There are hundreds of blog posts written about “surviving the holidays.” Such advice as “avoid the snack table at all cost” “eat before the party” “it’s okay to binge during the holidays-just let go” “only eat veggies at the snack tables” and the list goes on and on. Everyone has tips that might indeed work for them. However, their suggestions may not work for you! Here are my tips that are centered around empowering you to make the best decisions for yourself!
1. We all have different things that work for us and things that don’t work for us. Why? because we are bio-individuals. Some of us get very sick if we eat even the smallest amount of gluten. Some just feel better without it, but can manage small amounts. Same goes for other foods. Some of us have emotional eating patterns that require a different way of processing eating. These individuals may need to let loose for their emotional well-being. There is no one approach to surviving the holidays. My advice is to listen to your body and your personal needs (both physical and emotional). Think about the decisions you are making, keeping your mental, spiritual, and physical well-being in mind. Think about what works for YOU and no one else. Don’t let people pressure you into eating something that you know will have you buckled over in pain an hour later. That is not respecting yourself. Don’t avoid eating something you want to eat if you know your body can process it. Be in tune with yourself.
2. If you react to a certain food and it makes you feel sick, consider avoiding it or making a substitution. If you think you can handle it, then enjoy it. If you think you will feel terrible after eating it, don’t eat it. Or eat it and take some digestive enzymes with it to help your body process it. Don’t overthink it. Either way, you will be okay. Just keep “you” in mind when making these decisions.
3. Remember that holidays are not only about food! Our culture puts a very strong emphasis on food. In fact, I think we are in the midst of a national eating disorder. We just don’t know what to do. We *think* holidays are all about food, and must include gluttonous amounts of it. However, there are so many other things we can make emotional connections with over the holidays, and we CAN let go of that notion that is socially entwined in our being. That notion that there needs to massive amounts of sugar laden treats for every holiday get together. Savor the beam in your child’s eyes when they look at the ornaments on the tree, instead of savoring the plate of cookies. You might realize that you are just doing what you are accustomed to doing, and that they aren’t as joyful as some other senses you can experience over the holidays. Be in the moment. Experience the laughing and joke telling. Experience the smells of the pine. Listen to the music. Take pleasure in the sites, scents, experiences. Re-establish some of the connections in your brain that are use to old ways. This might help you to be more in tune with yourself. You will start to show yourself some kindness, love and respect. Create one tradition that does not involve food. Take the emphasis off of food, and enjoy some of the other aspects of the season.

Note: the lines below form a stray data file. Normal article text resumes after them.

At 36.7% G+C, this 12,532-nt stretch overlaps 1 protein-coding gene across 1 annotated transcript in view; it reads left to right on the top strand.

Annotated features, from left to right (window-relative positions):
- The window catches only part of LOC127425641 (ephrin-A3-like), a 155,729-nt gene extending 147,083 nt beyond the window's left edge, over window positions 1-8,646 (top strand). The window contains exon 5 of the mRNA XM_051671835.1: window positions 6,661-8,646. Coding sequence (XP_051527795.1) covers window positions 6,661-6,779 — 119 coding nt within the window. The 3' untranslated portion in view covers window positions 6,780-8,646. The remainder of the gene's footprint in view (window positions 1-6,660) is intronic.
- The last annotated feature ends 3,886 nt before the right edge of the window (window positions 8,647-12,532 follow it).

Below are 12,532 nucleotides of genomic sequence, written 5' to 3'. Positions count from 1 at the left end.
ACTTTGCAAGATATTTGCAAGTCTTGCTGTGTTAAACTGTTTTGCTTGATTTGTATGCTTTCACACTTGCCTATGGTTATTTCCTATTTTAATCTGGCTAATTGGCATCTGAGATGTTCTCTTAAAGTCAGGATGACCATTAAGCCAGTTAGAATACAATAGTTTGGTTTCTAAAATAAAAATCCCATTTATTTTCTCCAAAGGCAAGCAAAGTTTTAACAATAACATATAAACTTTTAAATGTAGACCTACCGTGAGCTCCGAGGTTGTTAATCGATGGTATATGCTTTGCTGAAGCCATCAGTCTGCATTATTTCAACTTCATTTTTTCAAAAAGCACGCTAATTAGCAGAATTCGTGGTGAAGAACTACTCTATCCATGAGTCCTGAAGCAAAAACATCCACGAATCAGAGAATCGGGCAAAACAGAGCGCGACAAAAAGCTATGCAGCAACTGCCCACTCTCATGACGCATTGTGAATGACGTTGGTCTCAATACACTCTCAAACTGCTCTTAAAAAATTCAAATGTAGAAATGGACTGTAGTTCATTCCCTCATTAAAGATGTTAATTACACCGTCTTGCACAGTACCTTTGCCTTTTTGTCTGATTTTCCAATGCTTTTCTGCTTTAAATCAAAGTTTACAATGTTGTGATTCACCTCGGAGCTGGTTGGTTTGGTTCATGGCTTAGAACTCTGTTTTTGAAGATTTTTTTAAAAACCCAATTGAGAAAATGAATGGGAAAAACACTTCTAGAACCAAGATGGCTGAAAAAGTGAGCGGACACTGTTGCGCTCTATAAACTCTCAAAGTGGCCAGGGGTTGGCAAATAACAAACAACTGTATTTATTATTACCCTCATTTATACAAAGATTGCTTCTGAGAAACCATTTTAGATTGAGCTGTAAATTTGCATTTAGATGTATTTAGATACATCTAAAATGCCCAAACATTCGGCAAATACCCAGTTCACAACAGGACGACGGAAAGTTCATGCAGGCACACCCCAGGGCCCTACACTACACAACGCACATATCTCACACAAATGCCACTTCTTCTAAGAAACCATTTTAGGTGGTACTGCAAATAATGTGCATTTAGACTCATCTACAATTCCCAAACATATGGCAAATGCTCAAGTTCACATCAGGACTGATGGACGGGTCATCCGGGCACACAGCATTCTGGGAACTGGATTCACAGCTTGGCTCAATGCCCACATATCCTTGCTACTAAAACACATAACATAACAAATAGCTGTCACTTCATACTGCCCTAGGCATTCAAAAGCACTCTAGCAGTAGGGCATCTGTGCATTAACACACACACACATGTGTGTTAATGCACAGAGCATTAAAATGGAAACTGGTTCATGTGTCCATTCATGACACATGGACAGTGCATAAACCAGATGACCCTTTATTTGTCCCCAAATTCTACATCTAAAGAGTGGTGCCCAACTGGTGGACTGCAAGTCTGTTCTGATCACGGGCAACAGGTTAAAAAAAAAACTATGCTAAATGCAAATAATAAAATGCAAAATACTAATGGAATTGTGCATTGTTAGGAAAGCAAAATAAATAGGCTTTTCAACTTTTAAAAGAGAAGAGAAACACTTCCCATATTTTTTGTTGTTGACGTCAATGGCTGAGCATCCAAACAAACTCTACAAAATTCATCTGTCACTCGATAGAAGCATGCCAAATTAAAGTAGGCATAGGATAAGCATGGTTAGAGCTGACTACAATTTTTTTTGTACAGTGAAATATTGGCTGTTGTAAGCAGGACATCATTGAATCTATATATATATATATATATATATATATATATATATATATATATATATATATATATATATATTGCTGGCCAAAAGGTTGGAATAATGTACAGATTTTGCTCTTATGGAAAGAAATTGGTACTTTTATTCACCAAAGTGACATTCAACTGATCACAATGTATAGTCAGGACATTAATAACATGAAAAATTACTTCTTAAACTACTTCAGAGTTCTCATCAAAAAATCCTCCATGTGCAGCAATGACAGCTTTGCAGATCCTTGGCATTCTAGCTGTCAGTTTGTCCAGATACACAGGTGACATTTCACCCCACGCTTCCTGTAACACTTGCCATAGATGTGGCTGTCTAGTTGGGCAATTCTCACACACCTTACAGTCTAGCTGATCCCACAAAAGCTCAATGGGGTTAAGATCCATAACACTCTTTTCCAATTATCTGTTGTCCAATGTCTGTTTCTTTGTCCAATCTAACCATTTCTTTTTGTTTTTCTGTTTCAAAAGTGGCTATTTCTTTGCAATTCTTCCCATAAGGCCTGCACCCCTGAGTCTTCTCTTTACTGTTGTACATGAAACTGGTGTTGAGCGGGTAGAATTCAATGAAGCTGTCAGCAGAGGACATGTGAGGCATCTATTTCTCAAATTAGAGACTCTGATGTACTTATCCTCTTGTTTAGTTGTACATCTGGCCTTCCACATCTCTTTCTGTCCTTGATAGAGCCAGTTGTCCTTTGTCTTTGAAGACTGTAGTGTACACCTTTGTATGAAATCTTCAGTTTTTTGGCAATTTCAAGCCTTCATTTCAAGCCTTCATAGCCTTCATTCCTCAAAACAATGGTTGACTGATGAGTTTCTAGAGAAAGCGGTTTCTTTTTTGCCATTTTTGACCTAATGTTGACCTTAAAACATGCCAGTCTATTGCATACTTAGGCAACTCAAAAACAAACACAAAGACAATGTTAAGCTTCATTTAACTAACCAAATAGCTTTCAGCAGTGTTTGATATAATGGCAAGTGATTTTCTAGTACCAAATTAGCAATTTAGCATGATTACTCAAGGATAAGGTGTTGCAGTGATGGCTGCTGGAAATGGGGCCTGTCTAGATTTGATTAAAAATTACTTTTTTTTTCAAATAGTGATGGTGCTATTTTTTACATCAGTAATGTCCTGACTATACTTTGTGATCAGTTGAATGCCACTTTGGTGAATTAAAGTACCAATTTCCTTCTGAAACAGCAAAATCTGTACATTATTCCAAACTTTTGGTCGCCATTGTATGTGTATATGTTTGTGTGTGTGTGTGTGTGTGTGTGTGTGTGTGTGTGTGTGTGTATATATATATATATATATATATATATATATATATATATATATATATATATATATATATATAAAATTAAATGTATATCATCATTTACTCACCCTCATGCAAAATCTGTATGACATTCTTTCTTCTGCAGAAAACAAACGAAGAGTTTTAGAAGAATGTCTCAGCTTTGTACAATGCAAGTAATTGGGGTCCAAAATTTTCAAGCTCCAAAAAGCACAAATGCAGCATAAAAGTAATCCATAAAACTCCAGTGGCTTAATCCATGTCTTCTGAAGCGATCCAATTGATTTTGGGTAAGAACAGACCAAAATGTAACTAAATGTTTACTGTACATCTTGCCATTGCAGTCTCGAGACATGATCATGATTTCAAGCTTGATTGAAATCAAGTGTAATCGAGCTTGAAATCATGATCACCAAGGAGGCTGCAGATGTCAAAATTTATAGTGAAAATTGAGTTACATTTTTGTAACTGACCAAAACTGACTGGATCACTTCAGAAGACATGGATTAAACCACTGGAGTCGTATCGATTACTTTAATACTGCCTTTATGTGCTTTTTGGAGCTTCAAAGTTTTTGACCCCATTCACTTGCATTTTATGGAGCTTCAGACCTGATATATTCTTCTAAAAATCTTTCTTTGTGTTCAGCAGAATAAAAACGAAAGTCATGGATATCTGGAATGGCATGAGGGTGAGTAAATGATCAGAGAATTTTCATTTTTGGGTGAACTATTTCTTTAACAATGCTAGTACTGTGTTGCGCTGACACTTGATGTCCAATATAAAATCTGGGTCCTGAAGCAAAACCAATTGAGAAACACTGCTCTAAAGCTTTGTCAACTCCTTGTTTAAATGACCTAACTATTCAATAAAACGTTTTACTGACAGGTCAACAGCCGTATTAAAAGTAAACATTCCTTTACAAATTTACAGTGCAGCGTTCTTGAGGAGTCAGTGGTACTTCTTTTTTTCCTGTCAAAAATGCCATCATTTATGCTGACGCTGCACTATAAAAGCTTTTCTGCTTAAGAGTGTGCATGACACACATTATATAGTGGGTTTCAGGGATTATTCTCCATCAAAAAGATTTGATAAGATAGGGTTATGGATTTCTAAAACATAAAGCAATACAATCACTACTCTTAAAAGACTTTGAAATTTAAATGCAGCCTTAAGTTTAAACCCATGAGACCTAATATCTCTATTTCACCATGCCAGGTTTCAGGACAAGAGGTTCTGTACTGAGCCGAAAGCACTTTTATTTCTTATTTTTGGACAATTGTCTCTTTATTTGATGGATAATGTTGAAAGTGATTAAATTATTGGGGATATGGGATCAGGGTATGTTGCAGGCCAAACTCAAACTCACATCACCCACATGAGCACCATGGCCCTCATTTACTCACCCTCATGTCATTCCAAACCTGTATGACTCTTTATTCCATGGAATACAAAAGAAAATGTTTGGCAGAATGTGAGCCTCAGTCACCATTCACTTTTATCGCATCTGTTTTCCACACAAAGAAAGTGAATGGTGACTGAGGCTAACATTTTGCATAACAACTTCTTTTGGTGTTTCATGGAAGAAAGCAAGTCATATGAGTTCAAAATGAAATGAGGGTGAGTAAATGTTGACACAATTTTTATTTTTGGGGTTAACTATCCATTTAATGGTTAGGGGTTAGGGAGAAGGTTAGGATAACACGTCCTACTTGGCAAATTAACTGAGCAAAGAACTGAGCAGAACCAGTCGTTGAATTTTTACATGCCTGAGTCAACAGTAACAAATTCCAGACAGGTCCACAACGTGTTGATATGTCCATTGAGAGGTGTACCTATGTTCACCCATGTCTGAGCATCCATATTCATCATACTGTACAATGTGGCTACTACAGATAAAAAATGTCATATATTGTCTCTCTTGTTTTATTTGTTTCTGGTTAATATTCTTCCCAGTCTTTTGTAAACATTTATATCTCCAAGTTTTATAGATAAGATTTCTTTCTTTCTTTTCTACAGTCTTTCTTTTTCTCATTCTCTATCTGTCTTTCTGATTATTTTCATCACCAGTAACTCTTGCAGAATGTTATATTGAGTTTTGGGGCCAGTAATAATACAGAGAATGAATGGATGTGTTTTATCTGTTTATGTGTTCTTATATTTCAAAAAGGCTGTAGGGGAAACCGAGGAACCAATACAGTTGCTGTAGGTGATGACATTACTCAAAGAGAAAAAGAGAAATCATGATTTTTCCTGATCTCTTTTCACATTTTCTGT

4. Take the time to prepare dishes that you know will not make you sick. Bring these dishes to holiday get togethers. Most people just aren’t aware of the versatility of eating real food. The holidays are a great time to teach others you can survive without some of these culturally normal food items that cause more harm to the body than good. I have a client of mine who is proudly hosting her first Paleo Thanksgiving. There are so many amazing and inspirational recipes out there! People think this lifestyle is restrictive because they do not know very much about it. We are fearful of what we don’t know. We are fearful of what is different from what we’ve been taught. Once we realize that eating real food really can be amazing, bountiful, and flavorful, we settle down. So take this opportunity to teach. Not in a “preaching” way. Just bring some awesome real food and watch your family enjoy it! People learn by example.
5. Smile more, and let it go. Enjoy this short season, and stop trying to be perfect for everyone, while being angry with yourself. Be true to yourself. “Perfectionism is the voice of the oppressor. It will keep you very scared and restless your entire life if you do not awaken, and fight back.”-Anne Lamott